Nadella is doomed to fail because he doesn’t have a CEO’s mindset. He’s a worker bee, and probably an excellent one. But he’s no queen bee.

    2. My opinion continues to be that Nadella had to announce a hatchet job to the company. But he was so reluctant to take the cleaver that he had to bury it beneath verbal subterfuge in order to divert the MS employee masses from labeling him a psycho-killer. That, of course, made the situation even worse, since this sort of coded death threat is exactly what sets people’s paranoia up to setting #11.

  2. > … why the company’s products fail to elicit an emotional connection with most users.

    Microsoft does not need an “emotional” connection to its customers. Its key customers (Windows users) just want a freakin’ NEW version of Windows that is designed for computers (desktops and laptops) that do not have a freakin’ touchscreen. How hard is this to understand? Go back to the Window 7 interface, update its underlying tech by transplanting from Windows 8, and call it Windows 9.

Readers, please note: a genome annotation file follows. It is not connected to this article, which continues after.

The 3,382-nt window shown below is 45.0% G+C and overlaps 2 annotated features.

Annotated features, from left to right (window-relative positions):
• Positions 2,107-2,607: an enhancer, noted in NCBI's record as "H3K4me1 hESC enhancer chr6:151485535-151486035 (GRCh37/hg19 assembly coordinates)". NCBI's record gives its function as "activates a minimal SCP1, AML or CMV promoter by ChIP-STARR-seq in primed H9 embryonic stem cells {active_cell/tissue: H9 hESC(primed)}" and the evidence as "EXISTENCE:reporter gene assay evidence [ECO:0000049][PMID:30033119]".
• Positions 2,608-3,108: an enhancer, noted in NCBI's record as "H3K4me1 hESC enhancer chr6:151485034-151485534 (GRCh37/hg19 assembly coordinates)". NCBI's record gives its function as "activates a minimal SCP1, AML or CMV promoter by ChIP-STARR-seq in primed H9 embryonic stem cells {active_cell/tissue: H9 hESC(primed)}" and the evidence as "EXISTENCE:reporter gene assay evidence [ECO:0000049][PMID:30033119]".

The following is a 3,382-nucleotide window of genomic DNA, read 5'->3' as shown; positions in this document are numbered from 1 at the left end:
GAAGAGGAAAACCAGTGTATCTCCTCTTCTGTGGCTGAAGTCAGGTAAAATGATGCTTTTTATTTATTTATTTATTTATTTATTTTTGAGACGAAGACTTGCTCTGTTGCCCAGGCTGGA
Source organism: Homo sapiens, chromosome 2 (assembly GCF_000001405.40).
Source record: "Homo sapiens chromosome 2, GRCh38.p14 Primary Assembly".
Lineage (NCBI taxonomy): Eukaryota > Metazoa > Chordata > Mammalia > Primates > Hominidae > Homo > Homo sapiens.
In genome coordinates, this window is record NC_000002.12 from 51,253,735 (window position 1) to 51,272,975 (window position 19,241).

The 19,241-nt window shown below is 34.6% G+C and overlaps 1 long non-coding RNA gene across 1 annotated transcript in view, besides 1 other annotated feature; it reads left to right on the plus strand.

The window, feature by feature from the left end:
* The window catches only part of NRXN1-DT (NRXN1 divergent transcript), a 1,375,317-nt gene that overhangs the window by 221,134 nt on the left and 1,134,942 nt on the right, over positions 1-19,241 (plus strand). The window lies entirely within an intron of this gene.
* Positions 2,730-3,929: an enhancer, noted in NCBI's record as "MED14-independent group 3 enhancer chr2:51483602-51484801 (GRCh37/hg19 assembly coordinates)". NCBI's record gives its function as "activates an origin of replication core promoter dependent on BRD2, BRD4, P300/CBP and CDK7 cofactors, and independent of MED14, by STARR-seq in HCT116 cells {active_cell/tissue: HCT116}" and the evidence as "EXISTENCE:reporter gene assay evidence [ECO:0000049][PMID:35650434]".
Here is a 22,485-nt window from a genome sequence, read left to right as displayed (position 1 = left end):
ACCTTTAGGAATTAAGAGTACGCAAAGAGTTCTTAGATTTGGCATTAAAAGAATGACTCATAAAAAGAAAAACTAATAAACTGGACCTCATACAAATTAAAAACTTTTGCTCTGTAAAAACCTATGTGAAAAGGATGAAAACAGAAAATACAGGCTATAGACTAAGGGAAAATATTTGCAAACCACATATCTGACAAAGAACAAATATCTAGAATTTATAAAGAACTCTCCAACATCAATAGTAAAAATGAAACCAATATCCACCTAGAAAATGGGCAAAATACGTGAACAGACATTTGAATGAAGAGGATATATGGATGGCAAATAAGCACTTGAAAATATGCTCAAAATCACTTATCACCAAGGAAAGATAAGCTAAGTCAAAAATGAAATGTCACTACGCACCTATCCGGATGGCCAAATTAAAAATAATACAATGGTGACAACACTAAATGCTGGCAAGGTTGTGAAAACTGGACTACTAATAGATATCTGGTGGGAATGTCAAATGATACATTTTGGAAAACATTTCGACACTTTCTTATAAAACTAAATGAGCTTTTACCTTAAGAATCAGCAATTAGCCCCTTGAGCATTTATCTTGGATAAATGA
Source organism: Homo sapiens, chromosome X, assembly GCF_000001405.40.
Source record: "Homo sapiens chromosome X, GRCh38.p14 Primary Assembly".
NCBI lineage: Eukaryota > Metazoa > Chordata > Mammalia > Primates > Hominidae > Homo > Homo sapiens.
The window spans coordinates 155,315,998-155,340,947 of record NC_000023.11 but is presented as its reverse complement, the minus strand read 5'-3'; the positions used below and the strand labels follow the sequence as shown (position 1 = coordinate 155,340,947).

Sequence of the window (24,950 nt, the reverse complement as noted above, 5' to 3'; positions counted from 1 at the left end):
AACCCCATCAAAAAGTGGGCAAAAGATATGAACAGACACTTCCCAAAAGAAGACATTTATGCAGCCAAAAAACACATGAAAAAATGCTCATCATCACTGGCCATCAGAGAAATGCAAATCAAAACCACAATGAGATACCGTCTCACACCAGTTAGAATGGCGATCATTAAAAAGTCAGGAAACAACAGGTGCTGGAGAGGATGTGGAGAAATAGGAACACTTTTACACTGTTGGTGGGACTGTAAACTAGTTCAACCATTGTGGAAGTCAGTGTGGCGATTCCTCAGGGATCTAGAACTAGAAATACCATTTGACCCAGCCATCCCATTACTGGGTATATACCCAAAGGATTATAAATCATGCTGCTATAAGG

Rename the touch-based version of Windows something else (as a separate product), like how about “Surface”…? Calling it “Windows” doesn’t even make sense anymore. Then, your tablets will (still) be “Surface tablets” and your (Nokia) phones can be called “Surface phones” (which is infinitely better than “Windows Phone phone”). PCs with touch screens will be “Surface PCs.” Almost catchy…

    Grow the “Surface OS” business steadily, without alienating your core Windows customers who pay the bills and keep the lights on (and pay employees). If you don’t respect your existing customers, they will realize that there IS another established platform that DOES respect laptop and desktop users. “Welcome HOME to Macintosh.”